Secretary of State Mike Pompeo is the rare cabinet officer who has maintained a kinship with President Trump over time. For a boss prone to outbursts and who gets tired of staffers about as frequently as he drinks Diet Coke, staying close to the president is no small feat. It’s clear Pompeo still has Trump’s confidence.
As the impeachment investigation heats up, more and more stories have appeared in the press painting Pompeo as a partisan actor more concerned about staying on Trump’s good side than standing up for the people at the State Department he is supposed to be leading. There is an emerging divide between career diplomats on one side and the senior State Department leadership team on the other, with the rank and file reportedly grilling Pompeo’s deputies about the lack of transparency and the secretary’s unwillingness to defend former U.S. Ambassador to Ukraine Marie Yovanovitch from a Rudy Giuliani-orchestrated smear campaign. State Department employees are reaching out to Congress on their own initiative, registering their worries about leadership and policy issues directly to lawmakers.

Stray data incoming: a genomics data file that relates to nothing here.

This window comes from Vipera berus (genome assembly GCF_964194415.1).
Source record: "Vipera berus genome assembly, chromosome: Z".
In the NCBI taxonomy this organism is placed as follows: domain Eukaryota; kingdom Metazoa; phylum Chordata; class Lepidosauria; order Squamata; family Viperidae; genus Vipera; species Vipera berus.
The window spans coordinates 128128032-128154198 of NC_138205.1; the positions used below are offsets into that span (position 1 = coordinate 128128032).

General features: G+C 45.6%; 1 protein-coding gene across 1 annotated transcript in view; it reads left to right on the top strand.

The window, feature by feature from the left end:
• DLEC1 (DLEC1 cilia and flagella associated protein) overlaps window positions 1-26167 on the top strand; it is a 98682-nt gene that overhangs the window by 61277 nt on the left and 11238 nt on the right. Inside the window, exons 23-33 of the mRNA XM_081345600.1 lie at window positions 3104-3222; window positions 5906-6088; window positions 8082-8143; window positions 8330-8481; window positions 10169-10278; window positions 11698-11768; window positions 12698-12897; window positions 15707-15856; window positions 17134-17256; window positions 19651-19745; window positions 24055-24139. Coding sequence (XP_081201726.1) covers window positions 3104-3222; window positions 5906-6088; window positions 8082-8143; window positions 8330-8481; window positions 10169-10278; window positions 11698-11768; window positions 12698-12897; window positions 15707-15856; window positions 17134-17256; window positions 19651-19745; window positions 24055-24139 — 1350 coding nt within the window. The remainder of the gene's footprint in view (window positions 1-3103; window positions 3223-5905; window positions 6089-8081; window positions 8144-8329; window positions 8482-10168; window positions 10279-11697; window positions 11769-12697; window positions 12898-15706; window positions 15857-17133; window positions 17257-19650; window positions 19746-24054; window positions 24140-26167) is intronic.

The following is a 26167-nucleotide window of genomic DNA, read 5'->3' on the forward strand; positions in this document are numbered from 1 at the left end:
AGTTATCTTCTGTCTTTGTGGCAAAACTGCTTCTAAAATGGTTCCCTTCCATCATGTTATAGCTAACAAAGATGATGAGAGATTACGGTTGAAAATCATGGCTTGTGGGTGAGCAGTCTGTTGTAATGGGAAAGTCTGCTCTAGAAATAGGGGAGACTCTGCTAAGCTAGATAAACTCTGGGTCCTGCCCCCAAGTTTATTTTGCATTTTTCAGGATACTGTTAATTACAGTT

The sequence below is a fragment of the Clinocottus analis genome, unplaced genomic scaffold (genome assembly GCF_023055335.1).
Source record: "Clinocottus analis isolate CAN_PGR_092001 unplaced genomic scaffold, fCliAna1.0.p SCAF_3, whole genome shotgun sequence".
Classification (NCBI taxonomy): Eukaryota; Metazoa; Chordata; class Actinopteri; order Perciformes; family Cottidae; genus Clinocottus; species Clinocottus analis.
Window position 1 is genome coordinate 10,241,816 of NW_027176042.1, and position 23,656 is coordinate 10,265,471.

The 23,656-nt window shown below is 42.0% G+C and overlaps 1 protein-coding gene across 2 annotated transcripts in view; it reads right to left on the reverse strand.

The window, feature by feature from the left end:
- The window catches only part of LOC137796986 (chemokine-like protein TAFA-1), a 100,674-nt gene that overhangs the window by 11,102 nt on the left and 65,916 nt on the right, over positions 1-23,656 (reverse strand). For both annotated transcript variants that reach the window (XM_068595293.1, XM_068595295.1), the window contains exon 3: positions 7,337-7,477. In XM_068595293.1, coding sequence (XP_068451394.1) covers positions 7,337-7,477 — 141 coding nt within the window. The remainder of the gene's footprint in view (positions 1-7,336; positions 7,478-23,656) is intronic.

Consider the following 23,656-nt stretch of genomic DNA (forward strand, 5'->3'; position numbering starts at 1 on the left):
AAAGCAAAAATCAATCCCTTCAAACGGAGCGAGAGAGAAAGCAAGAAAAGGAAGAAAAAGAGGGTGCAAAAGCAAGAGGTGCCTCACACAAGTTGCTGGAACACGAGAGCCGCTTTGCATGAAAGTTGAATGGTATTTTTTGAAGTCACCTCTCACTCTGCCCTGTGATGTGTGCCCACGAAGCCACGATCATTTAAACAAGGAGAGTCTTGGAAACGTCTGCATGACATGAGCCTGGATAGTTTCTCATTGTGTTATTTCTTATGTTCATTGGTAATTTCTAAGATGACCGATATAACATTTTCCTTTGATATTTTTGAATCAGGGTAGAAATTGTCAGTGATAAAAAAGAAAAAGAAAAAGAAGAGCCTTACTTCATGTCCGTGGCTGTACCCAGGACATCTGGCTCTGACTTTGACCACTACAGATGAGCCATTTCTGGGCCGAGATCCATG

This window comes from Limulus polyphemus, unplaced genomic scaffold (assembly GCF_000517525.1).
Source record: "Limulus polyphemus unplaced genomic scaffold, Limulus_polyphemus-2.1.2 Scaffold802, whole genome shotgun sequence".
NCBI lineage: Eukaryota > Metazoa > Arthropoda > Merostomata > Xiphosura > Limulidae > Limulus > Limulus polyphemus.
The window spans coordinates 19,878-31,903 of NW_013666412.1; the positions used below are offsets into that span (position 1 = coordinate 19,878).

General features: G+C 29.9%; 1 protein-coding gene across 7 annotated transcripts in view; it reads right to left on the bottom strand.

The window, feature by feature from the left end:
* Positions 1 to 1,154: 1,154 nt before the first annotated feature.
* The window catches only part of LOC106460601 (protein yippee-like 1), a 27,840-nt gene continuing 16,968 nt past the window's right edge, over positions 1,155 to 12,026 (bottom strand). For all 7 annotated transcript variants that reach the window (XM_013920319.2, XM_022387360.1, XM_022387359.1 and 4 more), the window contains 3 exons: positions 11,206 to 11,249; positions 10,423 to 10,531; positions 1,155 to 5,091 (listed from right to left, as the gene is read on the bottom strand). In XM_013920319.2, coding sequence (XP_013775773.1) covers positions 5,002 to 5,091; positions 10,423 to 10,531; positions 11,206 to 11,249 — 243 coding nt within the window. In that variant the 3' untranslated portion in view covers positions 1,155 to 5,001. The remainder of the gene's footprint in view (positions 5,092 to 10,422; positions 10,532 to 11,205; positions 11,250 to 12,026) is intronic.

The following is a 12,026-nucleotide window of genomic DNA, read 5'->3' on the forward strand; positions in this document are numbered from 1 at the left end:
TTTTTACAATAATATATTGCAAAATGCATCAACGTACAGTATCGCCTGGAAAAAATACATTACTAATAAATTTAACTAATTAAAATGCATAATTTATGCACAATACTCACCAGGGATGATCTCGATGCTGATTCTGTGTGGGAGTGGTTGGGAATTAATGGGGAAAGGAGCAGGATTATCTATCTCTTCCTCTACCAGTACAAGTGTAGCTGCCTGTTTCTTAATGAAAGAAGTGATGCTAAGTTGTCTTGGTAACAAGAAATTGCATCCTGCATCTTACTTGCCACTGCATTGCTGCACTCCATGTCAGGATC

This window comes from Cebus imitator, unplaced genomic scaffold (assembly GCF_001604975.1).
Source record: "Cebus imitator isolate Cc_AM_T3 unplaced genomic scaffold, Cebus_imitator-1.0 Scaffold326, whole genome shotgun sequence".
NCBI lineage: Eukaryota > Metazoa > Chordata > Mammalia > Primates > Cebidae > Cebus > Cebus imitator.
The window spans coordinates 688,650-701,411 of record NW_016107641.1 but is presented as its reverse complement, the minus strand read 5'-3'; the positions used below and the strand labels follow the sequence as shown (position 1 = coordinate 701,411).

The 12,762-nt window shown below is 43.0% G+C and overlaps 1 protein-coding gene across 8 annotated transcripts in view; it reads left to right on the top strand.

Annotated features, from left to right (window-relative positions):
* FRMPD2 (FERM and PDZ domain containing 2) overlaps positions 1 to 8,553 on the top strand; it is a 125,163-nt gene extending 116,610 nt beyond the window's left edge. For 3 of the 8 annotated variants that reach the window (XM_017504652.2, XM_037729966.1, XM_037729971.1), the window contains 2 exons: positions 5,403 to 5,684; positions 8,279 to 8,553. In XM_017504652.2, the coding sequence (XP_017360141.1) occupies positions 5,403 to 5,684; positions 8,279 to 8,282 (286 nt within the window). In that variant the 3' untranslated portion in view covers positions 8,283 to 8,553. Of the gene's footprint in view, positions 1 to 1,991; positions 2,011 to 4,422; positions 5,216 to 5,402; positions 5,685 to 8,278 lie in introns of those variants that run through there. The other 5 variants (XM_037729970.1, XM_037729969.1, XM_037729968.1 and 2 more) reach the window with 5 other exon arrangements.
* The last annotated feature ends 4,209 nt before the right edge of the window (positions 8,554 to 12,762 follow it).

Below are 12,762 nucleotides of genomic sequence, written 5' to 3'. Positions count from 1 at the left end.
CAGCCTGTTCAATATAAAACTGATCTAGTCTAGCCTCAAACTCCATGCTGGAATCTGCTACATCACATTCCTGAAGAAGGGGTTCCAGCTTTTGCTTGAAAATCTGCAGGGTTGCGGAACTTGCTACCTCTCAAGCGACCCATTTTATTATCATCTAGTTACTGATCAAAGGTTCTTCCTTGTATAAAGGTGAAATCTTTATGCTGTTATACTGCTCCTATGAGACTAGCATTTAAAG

All of this comes on top of the already-frosty relationship between Pompeo and Congress, which after all is responsible for authorizing the State Department’s operations and appropriating its budget. Democrats lost patience with the secretary a long time ago. Frigid ties with Congress are nothing new of course, but Pompeo’s penchant to be a political attack dog for the Trump administration is not exactly helping matters.